Lifetime value of a customer

November 19, 2009

If you’ve got any interest in marketing, you should be reading Seth Godin’s blog. Today, he talks about the lifetime value of customers.

When planning a new business, it’s easy to get mired in the weeds of complex financial projections – that are nearly almost wrong. But very often, so-called back of the envelop numbers are more useful and accurate. For example, unit contribution, and break-even volume. Understanding the costs of acquiring an average customer and the lifetime value of that customer are also at the top of the list, especially for companies with large numbers of customers. Here’s an excerpt from Seth’s take:

If you walk into a company-owned cell phone store to sign up for a contract, what are you worth? Given the huge gross margins at AT&T and Verizon and the standard two-year contract, I think it’s easy to figure on more than $2000 in lifetime value…

Few businesses understand (really understand) just how much a customer is worth. Add to this the additional profit you get from a delighted customer spreading the word–it can easily double or triple the lifetime value.

So, a chiropractor might see a new patient being worth $2,500, easily. And yet… how much is she spending on courting, catering to and seducing that new customer? My guess is that $50 feels like a lot to the doc. Instead of comparing what you invest to the benefit you receive from the first bill, the first visit, the first transaction, it’s important to not only recognize but embrace the true lifetime value of one more customer.

Write it down. Post it on the wall. What would happen if you spent 100% of that amount on each of your next ten new customers? That’s more money than you have to spend right now, I know that, but what would happen? Imagine how fast you would grow, how quickly the word would spread.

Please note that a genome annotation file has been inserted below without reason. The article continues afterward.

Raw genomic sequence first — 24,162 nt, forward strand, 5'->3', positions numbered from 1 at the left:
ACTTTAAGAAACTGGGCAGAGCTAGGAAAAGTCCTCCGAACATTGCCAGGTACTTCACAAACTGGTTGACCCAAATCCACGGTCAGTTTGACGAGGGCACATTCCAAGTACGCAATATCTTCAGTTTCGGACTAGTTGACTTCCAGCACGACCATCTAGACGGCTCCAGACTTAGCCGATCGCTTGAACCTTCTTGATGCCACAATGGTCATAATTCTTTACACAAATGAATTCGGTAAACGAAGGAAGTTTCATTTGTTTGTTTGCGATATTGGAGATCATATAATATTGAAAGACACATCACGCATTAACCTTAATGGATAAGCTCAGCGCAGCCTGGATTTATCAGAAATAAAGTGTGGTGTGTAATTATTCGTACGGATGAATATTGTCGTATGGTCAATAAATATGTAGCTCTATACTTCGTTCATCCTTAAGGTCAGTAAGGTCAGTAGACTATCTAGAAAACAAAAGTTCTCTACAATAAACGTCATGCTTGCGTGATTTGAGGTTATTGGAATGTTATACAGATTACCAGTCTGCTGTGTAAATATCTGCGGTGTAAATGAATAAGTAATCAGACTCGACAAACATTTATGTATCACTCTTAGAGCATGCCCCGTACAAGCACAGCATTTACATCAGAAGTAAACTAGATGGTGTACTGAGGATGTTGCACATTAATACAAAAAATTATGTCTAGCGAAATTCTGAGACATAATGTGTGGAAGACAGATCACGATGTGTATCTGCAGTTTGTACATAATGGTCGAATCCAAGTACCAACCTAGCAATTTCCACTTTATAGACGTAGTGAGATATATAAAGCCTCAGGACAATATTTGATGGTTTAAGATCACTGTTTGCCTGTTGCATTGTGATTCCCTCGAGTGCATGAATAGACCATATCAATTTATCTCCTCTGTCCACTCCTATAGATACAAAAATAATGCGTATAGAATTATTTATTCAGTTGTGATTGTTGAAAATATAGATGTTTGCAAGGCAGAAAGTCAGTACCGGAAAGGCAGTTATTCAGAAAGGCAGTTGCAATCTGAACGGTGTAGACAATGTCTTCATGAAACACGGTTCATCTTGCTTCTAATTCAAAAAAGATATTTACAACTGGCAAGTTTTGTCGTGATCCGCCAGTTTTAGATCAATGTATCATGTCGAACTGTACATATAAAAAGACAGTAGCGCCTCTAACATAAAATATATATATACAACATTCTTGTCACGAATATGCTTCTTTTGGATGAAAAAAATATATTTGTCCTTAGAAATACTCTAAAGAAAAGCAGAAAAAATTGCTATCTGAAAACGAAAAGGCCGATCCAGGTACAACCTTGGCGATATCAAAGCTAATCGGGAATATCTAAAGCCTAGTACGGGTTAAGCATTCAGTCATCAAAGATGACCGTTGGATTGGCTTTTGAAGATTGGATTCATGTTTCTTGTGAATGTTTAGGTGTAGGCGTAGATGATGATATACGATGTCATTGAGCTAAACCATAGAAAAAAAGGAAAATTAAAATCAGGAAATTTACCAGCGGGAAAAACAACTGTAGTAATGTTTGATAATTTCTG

Here’s how you’ll know when you’ve really embraced this–a good customer at your podiatry practice (or supermarket or tax firm) walks out the door in a huff and you turn to your partner and say, “There goes $74,000.”


The case for product evolution

October 12, 2009

One of my clients is looking into launching a specialized job site, in a space that seems to have been overlooked. One thing he’s wrestling with is whether to A) Start small, dominate one niche, and expand, or to B) Go after something a bit bigger right from the start.

I see a lot of entrepreneurs flame out with option B. They spend months raising capital, building fancy tech, and launching major marketing campaigns, only to find out that the dogs don’t want to eat the dog food they’re serving.

Instead, I usually vote for option A. Seth Godin does a great job of explaining why here:

“Envision the events that might happen to a brand (shelf space at Walmart, an appearance on Oprah, a bestseller, worldwide recognition, a new edition, worldwide rights, chosen by the Queen, whatever) as a series of dominos.

It turns out that if you start with all of them at once, you’ll fail. And if you start with the big one, you’ll fail.

But if you line up all the dominos one by one, in the right order, you may just have enough energy to push over the first one. That one, of course, adds momentum so that when you crash into the second one, that one goes too. All the way to the Queen.

Wait! Isn’t this obvious? Sure it is. So why is it so often ignored?

Brands get stuck constantly. And they always get stuck circling the big domino. They try to launch worldwide and beat Google. They try to get an endorsement from the Prince of Denmark. They try to break out with a feature on a major blog. They try to act like Coca Cola from the first day. And they try and they try and they try until they get so frustrated, they quit.

A few brands pick out tiny dominos instead. And topple them. And they do it again. They do it so often they create noise, momentum and most important, a sense of inevitability. That’s how you win.”